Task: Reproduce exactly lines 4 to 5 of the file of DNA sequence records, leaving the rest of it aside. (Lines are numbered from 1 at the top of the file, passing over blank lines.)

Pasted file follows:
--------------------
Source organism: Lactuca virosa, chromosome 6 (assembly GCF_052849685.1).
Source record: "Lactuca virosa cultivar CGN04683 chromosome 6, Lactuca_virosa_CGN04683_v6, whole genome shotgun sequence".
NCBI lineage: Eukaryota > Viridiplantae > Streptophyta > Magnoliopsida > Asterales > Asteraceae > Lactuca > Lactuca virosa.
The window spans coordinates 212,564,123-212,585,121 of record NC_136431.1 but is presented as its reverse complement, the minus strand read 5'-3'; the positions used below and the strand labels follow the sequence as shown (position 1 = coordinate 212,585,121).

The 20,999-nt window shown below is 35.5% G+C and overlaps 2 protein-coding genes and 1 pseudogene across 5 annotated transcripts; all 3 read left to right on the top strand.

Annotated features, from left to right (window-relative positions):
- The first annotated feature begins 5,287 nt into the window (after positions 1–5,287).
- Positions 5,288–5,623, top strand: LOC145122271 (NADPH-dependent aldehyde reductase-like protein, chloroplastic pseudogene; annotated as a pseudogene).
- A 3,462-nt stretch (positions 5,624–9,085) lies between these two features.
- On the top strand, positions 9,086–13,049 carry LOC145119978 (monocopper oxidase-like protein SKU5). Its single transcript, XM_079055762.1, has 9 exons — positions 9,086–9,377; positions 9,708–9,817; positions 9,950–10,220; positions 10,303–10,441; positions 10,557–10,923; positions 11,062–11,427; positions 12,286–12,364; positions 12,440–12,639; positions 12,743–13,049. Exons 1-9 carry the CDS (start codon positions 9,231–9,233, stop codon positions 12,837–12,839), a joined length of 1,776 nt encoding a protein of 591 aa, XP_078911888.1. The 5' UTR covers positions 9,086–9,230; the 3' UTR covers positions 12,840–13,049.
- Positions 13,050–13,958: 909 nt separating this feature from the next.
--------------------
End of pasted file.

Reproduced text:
The window spans coordinates 212,564,123-212,585,121 of record NC_136431.1 but is presented as its reverse complement, the minus strand read 5'-3'; the positions used below and the strand labels follow the sequence as shown (position 1 = coordinate 212,585,121).

The 20,999-nt window shown below is 35.5% G+C and overlaps 2 protein-coding genes and 1 pseudogene across 5 annotated transcripts; all 3 read left to right on the top strand.